Okonkwo-Tragic Hero

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Okonkwo as a Tragic Hero

We love heroes in our society. Whether Superman, an athlete, a soldier, or someone else, we look up to these people and admire these people all the time. They're our heroes, right? In Ancient Greece, however, Aristotle came up with a different type of hero in literature, the tragic hero. Aristotle documents the path of a tragic hero through four steps, starting with nobility, then flaw, forces, and fall. In Chinua Achebe’s book, Things Fall Apart, the main character, Okonkwo, is portrayed as a tragic hero.

Okonkwo definitely fits in the nobility portion of the tragic hero journey. A tragic hero begins with nobility, in Okonkwo’s case due to his high stature in the society. The story alludes to this in the first paragraph of the book, saying “Okonkwo was well known throughout the 9 villages and even beyond. His fame rested on his solid personal achievements.” He had earned this reputation from defeating Amalinze the Cat in wrestling as a young man, and it is said that “Okonkwo was as slippery as a fish in water,” and that helped him defeat the Cat in the end. Beyond his athletic achievements, he had started his farm from nothing, instead getting seeds from an extremely wealthy man, Nwakibe. Nwakibe gave Okonkwo many seeds in order to start his farm, saying, “It pleases me to see a young man like you these days when our youth has gone so soft. Many young men have come to me to ask for seeds but I have refused...but I can trust you. As our fathers said, you can tell a ripe corn by its look.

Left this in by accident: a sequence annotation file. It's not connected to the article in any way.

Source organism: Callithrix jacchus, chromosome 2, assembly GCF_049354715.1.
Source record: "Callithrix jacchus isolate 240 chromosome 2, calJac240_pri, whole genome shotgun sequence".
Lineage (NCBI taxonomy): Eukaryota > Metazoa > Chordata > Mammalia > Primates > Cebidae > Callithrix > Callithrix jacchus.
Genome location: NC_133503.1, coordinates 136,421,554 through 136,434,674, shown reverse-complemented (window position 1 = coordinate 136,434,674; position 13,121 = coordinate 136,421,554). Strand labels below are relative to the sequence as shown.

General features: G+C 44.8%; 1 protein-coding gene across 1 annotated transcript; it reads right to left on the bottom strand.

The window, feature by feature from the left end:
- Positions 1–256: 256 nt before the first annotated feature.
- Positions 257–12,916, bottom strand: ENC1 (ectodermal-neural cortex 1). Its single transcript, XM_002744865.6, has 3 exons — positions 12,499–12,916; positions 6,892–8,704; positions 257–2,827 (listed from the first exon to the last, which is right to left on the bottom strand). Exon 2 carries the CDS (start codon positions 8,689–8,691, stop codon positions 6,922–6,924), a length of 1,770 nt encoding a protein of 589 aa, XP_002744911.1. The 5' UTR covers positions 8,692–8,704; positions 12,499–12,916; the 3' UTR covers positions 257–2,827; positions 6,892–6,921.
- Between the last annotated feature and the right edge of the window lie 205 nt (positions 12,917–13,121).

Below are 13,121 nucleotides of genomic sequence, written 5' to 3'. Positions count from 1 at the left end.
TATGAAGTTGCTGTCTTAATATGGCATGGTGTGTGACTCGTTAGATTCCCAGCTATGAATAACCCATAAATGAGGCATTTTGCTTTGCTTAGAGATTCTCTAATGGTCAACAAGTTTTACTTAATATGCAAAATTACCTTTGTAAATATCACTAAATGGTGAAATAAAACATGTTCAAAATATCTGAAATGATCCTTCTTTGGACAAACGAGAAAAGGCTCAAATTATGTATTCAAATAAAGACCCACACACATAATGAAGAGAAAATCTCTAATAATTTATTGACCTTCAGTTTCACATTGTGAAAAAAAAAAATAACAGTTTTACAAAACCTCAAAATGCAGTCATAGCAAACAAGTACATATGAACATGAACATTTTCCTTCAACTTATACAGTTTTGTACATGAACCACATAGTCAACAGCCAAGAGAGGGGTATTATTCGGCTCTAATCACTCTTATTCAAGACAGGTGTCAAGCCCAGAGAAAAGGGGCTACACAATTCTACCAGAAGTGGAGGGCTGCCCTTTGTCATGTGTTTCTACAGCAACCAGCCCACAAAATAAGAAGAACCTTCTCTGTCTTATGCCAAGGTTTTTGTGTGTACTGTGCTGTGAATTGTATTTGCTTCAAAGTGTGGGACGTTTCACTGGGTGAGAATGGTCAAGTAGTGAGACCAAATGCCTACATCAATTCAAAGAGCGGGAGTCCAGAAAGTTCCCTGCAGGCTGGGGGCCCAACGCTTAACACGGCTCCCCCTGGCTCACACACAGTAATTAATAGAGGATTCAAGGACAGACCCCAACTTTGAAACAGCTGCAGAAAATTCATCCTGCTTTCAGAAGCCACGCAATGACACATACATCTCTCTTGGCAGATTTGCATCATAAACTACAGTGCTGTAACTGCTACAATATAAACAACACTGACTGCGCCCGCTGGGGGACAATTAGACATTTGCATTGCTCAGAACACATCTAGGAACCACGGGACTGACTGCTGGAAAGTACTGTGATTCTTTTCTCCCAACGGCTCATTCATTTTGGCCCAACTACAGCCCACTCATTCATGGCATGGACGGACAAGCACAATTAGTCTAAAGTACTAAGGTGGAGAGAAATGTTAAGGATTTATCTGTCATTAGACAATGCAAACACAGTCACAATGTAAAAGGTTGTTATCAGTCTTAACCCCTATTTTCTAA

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He followed they entire tragic hero journey, beginning with nobility, through his fame and high standing, had a flaw, his fear of weakness, was influenced by the missionaries, an outside source, and experience quite the fall, ending in his suicide. Despite definitely not being the type of hero we would all want to look up to, but he definitely was, as Aristotle described, a tragic

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